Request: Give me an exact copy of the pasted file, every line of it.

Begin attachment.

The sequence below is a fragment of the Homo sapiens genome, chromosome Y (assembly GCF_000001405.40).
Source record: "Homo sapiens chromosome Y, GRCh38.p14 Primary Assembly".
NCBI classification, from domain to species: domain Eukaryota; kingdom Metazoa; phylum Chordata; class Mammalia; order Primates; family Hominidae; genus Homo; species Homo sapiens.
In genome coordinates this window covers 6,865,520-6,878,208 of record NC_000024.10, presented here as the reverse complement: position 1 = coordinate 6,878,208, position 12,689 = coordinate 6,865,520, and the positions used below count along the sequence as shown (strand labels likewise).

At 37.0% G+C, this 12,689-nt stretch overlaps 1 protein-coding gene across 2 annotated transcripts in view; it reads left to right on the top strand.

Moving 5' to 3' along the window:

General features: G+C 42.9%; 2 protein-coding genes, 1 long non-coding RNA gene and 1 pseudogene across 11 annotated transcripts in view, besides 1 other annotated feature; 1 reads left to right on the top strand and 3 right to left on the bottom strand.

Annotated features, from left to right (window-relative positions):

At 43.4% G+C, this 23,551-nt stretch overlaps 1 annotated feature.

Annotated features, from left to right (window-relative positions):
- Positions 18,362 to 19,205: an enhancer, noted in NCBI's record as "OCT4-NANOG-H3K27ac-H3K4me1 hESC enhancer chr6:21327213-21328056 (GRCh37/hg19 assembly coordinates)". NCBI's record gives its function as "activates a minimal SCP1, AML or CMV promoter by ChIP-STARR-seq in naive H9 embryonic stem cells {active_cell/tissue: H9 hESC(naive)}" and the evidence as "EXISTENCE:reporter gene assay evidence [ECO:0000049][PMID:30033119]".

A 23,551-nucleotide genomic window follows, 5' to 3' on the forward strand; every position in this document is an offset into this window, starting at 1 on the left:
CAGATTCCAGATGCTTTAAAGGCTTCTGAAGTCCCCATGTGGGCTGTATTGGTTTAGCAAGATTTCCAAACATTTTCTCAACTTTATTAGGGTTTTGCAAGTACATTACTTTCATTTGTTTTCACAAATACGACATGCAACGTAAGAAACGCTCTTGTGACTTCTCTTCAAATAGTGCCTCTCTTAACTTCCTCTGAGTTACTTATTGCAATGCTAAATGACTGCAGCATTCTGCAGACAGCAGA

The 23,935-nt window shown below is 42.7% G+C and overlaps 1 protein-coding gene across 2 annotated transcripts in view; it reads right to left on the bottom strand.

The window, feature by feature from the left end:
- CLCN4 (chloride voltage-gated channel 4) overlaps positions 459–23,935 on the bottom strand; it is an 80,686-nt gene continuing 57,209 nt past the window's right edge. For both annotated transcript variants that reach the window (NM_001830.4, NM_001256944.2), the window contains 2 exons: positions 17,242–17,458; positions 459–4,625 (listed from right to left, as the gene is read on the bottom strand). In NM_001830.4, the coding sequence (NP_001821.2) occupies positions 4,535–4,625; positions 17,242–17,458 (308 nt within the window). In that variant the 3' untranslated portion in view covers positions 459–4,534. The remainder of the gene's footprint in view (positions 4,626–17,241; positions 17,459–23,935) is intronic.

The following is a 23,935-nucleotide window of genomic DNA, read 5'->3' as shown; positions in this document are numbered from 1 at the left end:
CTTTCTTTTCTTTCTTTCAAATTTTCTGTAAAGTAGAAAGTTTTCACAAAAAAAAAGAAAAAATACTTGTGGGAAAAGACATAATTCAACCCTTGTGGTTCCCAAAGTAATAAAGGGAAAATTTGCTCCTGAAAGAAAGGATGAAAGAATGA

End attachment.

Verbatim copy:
The sequence below is a fragment of the Homo sapiens genome, chromosome Y (assembly GCF_000001405.40).
Source record: "Homo sapiens chromosome Y, GRCh38.p14 Primary Assembly".
NCBI classification, from domain to species: domain Eukaryota; kingdom Metazoa; phylum Chordata; class Mammalia; order Primates; family Hominidae; genus Homo; species Homo sapiens.
In genome coordinates this window covers 6,865,520-6,878,208 of record NC_000024.10, presented here as the reverse complement: position 1 = coordinate 6,878,208, position 12,689 = coordinate 6,865,520, and the positions used below count along the sequence as shown (strand labels likewise).

At 37.0% G+C, this 12,689-nt stretch overlaps 1 protein-coding gene across 2 annotated transcripts in view; it reads left to right on the top strand.

Moving 5' to 3' along the window:

General features: G+C 42.9%; 2 protein-coding genes, 1 long non-coding RNA gene and 1 pseudogene across 11 annotated transcripts in view, besides 1 other annotated feature; 1 reads left to right on the top strand and 3 right to left on the bottom strand.

Annotated features, from left to right (window-relative positions):

At 43.4% G+C, this 23,551-nt stretch overlaps 1 annotated feature.

Annotated features, from left to right (window-relative positions):
- Positions 18,362 to 19,205: an enhancer, noted in NCBI's record as "OCT4-NANOG-H3K27ac-H3K4me1 hESC enhancer chr6:21327213-21328056 (GRCh37/hg19 assembly coordinates)". NCBI's record gives its function as "activates a minimal SCP1, AML or CMV promoter by ChIP-STARR-seq in naive H9 embryonic stem cells {active_cell/tissue: H9 hESC(naive)}" and the evidence as "EXISTENCE:reporter gene assay evidence [ECO:0000049][PMID:30033119]".

A 23,551-nucleotide genomic window follows, 5' to 3' on the forward strand; every position in this document is an offset into this window, starting at 1 on the left:
CAGATTCCAGATGCTTTAAAGGCTTCTGAAGTCCCCATGTGGGCTGTATTGGTTTAGCAAGATTTCCAAACATTTTCTCAACTTTATTAGGGTTTTGCAAGTACATTACTTTCATTTGTTTTCACAAATACGACATGCAACGTAAGAAACGCTCTTGTGACTTCTCTTCAAATAGTGCCTCTCTTAACTTCCTCTGAGTTACTTATTGCAATGCTAAATGACTGCAGCATTCTGCAGACAGCAGA

The 23,935-nt window shown below is 42.7% G+C and overlaps 1 protein-coding gene across 2 annotated transcripts in view; it reads right to left on the bottom strand.

The window, feature by feature from the left end:
- CLCN4 (chloride voltage-gated channel 4) overlaps positions 459–23,935 on the bottom strand; it is an 80,686-nt gene continuing 57,209 nt past the window's right edge. For both annotated transcript variants that reach the window (NM_001830.4, NM_001256944.2), the window contains 2 exons: positions 17,242–17,458; positions 459–4,625 (listed from right to left, as the gene is read on the bottom strand). In NM_001830.4, the coding sequence (NP_001821.2) occupies positions 4,535–4,625; positions 17,242–17,458 (308 nt within the window). In that variant the 3' untranslated portion in view covers positions 459–4,534. The remainder of the gene's footprint in view (positions 4,626–17,241; positions 17,459–23,935) is intronic.

The following is a 23,935-nucleotide window of genomic DNA, read 5'->3' as shown; positions in this document are numbered from 1 at the left end:
CTTTCTTTTCTTTCTTTCAAATTTTCTGTAAAGTAGAAAGTTTTCACAAAAAAAAAGAAAAAATACTTGTGGGAAAAGACATAATTCAACCCTTGTGGTTCCCAAAGTAATAAAGGGAAAATTTGCTCCTGAAAGAAAGGATGAAAGAATGA